07 Apr 2016
If swallowed, lithium button batteries (also known as ‘disc batteries’) can cause serious chemical burns or death.
The Queensland Coroner’s report on the death of four-year-old Summer Steer, who died after swallowing a two-centimetre button battery, has highlighted the need for health practitioners to be aware of the dangers these products present to patients if ingested, and be better equipped to handle suspected cases.
Included in the coroner’s recommendations was for AHPRA to ‘raise awareness amongst clinicians, pharmacists, and radiographers in relation to emerging product safety issues such as button battery ingestion by emailing a brief description of the issue and providing a link to the ACCC reporting site and the Poisons Information Centre’.
In response to this recommendation:
- AHPRA has worked with the National Boards to increase awareness as recommended by the coroner including:
- publishing a summary of the findings and the recommendations on the Recommendations from the Coroner page on the AHPRA website
- providing an article on the report and its recommendations for inclusion in the National Board newsletters (as they are released). The Medical Board newsletter included the article in the December 2015 issue, and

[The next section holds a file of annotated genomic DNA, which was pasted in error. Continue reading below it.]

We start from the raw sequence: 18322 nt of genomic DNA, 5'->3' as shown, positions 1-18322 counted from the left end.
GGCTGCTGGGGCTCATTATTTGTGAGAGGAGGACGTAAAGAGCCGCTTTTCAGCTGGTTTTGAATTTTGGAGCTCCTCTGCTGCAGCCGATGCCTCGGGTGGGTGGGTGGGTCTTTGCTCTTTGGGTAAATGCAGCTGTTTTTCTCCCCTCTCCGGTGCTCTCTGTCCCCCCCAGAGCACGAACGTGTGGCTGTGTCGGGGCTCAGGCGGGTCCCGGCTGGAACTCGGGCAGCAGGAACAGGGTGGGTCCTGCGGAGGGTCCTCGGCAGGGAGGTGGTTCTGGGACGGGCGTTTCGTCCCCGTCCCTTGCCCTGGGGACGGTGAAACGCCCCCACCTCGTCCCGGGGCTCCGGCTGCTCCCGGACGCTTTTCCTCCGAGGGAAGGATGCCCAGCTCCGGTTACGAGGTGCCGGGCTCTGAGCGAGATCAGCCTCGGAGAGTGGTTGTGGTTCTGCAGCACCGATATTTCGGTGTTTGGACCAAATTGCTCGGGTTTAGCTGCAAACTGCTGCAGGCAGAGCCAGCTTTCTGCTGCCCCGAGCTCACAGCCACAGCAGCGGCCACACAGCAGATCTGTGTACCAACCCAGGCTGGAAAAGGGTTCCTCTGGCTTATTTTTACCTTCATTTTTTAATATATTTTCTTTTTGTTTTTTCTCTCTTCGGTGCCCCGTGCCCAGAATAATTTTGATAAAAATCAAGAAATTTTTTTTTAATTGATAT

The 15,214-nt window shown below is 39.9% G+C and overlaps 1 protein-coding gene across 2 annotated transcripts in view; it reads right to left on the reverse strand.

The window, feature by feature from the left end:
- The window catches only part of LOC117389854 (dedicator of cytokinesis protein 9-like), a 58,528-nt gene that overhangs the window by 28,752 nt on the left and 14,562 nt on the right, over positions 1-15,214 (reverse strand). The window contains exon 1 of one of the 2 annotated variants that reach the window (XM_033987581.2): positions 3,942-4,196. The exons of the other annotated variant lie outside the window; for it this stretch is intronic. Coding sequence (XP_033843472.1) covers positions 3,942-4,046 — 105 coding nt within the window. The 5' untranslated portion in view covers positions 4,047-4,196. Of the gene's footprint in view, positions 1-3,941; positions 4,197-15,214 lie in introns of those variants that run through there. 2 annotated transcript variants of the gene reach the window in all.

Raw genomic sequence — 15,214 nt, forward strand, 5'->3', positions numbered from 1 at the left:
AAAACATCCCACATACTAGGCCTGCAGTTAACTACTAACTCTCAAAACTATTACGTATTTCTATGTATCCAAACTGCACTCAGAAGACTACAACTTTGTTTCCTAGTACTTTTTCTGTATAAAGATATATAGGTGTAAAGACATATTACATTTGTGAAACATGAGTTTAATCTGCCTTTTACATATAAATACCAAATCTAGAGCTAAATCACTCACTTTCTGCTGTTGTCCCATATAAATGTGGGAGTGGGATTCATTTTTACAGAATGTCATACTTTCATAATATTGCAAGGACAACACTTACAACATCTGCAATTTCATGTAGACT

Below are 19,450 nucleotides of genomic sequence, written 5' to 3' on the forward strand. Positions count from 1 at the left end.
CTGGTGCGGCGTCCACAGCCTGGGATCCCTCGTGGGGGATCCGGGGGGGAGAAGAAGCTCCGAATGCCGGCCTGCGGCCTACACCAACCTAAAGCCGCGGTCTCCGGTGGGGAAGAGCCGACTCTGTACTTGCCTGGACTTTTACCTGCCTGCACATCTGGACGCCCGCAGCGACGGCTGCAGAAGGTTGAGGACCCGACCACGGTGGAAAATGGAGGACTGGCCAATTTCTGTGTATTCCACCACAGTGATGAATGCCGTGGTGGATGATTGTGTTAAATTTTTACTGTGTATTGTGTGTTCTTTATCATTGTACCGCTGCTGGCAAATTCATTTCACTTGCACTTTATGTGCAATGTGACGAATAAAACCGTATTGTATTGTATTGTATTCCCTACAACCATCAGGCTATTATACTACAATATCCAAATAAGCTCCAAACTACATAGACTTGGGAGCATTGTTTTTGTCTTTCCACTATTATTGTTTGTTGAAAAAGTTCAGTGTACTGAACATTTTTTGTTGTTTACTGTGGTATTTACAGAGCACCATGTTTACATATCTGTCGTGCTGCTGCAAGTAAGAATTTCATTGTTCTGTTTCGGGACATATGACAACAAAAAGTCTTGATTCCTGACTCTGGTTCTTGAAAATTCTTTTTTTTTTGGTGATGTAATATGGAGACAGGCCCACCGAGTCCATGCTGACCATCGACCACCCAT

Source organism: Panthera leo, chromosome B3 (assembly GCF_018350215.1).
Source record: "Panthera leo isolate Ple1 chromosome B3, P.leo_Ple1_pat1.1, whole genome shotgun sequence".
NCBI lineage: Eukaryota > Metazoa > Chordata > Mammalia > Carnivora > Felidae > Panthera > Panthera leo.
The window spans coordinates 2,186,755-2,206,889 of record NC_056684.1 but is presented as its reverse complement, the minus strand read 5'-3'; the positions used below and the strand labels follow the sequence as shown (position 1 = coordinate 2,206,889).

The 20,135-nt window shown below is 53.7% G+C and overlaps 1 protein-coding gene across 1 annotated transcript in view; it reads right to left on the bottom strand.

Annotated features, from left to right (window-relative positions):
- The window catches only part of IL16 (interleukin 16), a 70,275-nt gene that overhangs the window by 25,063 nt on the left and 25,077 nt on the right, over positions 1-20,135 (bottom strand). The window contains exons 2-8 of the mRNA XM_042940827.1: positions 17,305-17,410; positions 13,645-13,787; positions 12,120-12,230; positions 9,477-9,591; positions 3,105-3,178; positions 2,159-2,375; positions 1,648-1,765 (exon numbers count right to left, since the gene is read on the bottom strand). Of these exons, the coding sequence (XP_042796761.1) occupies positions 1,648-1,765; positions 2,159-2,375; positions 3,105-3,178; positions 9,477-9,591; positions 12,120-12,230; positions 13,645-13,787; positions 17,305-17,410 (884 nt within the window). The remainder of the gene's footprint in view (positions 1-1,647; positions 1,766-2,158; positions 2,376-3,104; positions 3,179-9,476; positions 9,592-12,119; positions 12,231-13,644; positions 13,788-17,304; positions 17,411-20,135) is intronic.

- social media posts with video link to the ACCC video link were posted to the AHPRA Facebook and Twitter page on 12 January. The video was one of the most popular for the month and reached 3,488 people.
For more information
- To view the Coroner’s report and recommendations in full, visit the Queensland Court’s website.
- For poisons information about battery ingestion and injuries, call the Poisons Information Centre national line on 13 11 26 (24 hours, 7 days).
- For more information about the local Poisons Information Centres, please refer to their websites:
- To report unsafe products go to the ACCC reporting page.
- For information about the dangers of battery ingestion, go to the ACCC button battery page.